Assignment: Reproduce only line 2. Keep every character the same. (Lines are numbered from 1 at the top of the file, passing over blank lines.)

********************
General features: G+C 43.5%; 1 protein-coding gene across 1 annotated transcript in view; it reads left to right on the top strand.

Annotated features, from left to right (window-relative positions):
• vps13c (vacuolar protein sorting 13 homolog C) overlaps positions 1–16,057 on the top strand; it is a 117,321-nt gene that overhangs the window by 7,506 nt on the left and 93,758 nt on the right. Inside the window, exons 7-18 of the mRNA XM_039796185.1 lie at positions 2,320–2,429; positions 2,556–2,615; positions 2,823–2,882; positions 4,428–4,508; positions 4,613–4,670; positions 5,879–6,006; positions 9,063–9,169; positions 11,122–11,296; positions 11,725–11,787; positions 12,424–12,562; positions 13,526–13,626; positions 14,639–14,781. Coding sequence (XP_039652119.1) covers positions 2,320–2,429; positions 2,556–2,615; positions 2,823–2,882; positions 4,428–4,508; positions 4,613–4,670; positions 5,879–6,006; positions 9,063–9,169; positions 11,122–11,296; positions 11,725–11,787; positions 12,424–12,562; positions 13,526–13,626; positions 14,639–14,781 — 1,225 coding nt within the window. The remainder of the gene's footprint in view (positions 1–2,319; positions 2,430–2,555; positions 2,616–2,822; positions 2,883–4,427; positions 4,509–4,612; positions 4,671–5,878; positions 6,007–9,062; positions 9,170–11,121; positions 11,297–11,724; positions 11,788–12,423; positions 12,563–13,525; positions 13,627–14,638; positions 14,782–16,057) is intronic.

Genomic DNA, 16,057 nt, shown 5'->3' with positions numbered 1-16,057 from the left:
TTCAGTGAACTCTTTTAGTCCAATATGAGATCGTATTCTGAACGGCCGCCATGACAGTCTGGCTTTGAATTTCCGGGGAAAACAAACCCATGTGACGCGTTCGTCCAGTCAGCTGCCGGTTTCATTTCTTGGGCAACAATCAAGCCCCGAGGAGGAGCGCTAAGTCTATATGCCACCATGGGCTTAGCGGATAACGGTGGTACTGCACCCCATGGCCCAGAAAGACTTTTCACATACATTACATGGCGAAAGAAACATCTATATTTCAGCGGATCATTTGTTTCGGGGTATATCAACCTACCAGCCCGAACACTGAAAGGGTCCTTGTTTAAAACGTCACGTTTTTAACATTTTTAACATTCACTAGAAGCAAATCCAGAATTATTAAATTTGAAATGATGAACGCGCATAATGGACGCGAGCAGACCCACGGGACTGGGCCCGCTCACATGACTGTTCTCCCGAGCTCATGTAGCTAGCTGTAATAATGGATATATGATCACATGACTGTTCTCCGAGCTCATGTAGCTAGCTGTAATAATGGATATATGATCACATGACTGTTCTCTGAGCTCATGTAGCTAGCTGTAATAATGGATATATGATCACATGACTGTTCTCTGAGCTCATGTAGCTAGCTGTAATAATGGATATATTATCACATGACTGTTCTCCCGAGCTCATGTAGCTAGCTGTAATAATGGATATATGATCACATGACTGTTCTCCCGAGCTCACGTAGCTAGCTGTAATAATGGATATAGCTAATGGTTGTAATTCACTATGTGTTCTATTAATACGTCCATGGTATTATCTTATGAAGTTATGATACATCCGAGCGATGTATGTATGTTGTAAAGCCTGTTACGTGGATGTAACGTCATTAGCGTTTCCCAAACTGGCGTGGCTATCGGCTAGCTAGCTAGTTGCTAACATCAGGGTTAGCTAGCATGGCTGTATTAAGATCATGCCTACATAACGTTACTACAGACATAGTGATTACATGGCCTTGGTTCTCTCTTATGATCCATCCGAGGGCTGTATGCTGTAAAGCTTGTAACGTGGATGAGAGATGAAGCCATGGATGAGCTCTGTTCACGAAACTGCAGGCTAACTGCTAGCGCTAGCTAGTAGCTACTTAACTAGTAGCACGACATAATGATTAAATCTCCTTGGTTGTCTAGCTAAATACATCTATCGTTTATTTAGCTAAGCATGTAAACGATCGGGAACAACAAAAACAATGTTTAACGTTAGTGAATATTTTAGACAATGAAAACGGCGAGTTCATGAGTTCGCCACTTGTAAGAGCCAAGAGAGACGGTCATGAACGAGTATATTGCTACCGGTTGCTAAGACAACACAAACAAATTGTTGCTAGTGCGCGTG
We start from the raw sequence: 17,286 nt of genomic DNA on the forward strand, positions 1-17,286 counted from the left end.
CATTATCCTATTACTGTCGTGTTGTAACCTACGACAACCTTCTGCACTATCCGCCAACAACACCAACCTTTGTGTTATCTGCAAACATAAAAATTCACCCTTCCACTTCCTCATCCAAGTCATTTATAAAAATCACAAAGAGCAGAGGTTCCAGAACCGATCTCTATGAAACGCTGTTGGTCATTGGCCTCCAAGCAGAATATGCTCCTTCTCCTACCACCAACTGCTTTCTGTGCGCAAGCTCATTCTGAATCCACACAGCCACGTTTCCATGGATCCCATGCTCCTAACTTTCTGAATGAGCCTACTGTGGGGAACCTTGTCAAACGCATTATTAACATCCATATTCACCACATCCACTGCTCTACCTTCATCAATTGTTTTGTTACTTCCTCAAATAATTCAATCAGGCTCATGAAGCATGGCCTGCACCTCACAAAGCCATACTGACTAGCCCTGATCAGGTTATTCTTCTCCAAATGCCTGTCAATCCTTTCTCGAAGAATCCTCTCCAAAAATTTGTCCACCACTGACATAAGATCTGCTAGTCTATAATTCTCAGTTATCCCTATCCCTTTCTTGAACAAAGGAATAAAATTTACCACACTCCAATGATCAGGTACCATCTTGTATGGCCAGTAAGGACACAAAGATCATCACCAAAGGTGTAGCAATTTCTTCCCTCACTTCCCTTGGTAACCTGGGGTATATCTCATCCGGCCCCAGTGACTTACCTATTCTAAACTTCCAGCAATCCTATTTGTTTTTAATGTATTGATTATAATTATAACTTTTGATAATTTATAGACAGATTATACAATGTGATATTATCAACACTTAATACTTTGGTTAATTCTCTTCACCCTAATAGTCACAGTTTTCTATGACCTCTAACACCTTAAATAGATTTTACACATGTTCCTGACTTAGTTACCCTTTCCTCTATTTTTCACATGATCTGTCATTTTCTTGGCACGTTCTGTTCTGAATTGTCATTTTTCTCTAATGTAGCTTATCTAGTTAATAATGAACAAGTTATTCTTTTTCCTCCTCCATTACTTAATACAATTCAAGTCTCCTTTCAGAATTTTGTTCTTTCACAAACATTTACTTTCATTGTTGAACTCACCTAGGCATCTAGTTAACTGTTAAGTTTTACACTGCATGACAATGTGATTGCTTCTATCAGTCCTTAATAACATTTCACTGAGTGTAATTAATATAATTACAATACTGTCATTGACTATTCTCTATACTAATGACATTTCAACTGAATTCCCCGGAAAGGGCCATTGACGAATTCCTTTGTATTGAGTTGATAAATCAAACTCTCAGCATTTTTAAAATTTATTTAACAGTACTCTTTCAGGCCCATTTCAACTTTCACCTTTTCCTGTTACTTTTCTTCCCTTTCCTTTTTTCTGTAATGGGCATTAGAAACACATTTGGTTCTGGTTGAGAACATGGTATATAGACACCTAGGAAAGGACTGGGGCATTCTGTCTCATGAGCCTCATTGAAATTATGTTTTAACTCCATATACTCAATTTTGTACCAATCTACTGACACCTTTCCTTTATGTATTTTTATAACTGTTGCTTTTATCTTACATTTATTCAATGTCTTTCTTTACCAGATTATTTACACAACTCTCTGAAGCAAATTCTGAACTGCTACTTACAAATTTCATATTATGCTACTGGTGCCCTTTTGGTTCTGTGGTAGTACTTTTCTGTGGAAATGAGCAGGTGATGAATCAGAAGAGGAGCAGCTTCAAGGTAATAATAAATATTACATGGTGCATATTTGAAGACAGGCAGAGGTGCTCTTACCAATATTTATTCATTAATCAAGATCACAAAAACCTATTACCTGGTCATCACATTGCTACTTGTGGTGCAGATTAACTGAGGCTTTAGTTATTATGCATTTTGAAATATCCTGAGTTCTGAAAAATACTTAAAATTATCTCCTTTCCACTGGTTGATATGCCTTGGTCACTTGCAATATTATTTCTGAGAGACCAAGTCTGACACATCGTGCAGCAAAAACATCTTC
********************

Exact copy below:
Annotated features, from left to right (window-relative positions):